Town moving forward with public service center
Truckee’s town council voted to move forward with construction of Phase III of its public service center, despite a $4 million shortfall in the budget.
The budget for the project is $8.4 million. The only construction bid received was from McCuen Construction for $12.8 million, around 35% more than what the budget allows.
“We went through quite a bit of effort to evaluate that and come to a conclusion that we think that is the true value and true cost of the project,” said Dan Wilkins, director of public works.
After evaluating the company’s individual subcontractor bids, each bid was within 20% of one another. The town also employed a professional construction cost estimator to do a review of the bid which they concluded was reasonable.
Moving forward, town staff will look at eliminating elements of the project to reduce the costs. This may include eliminating an ice-removal system, removing windows, or downgrading interior finishes in the police evidence storage space and transit offices. This could potentially reduce the cost by $700,000 to $800,000. According to a staff report, accepting the bid offer now, with no construction contingency, is the cheapest option in the long run.
Town staff has not completed the 2019 to 2020 budget. According to Kim Szczurek, administrative services director for the town of Truckee, they are proposing the Town Council use $10 million in general fund cash for the project.
“We’ve carried a pretty healthy undesignated fund balance for quite a while,” said Szczurek. “That has given the council the opportunity to make decisions like this one.”
STILL TO COME
Phase III of the project would include the construction of a 17,521-square-foot building for police, evidence and large vehicle storage and a 18,736-square-foot facilities maintenance workshop with transit offices and vehicle storage.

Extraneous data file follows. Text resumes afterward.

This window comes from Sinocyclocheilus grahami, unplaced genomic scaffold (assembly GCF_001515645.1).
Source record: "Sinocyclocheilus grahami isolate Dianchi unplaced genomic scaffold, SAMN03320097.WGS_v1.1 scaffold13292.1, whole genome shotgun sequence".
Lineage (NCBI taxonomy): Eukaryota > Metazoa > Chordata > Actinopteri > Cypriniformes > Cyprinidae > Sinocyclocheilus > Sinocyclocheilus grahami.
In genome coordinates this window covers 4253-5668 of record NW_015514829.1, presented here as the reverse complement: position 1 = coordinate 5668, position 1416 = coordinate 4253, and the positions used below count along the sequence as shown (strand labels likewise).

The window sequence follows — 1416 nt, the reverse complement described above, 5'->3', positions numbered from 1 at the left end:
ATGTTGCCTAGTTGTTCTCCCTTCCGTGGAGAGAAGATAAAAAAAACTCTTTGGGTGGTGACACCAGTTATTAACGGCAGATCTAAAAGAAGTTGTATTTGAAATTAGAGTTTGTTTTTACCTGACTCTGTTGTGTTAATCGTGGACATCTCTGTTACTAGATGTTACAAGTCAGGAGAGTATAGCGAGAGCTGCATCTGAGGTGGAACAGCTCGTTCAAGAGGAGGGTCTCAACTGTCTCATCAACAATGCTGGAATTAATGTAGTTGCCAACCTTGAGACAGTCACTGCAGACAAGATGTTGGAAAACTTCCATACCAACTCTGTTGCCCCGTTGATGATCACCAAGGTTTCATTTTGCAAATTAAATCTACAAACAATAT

According to a staff report, the reason the cost of construction is much higher than the town’s budget was due to the fact that the budget was based on two-year-old construction cost data. In addition the project scope has changed since the adoption of the budget to allow for the relocation of transit services to the service center.
Current storage sites for equipment are scattered around town. While facilities maintenance personnel is housed at one location, their work space is located at the old corporation yard, Wilkins said. The new buildings would allow for all the town’s maintenance and transit operations to be at a centralized location with 25% more workspace. This will allow for more efficiency in inspecting and maintaining the town fleet, according to a staff report.
According to Wilkins, the buildings were designed to anticipate the community’s needs in 10 to 20 years.
Phase I of the service center was initially approved in 2008 and included the development of the town’s corporation yard, fueling facility and dormitories for emergency response teams. In 2010, Phase II brought the construction of the joint Town of Truckee and Tahoe-Truckee Humane Society animal shelter.
Hannah Jones is a reporter for the Sierra Sun. She can be reached at email@example.com or 530-550-2652.
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The Tahoe Regional Planning Agency (TRPA) is addressing the threats of climate change by hosting a webinar on Friday, March 5, on the region’s greenhouse gas emissions.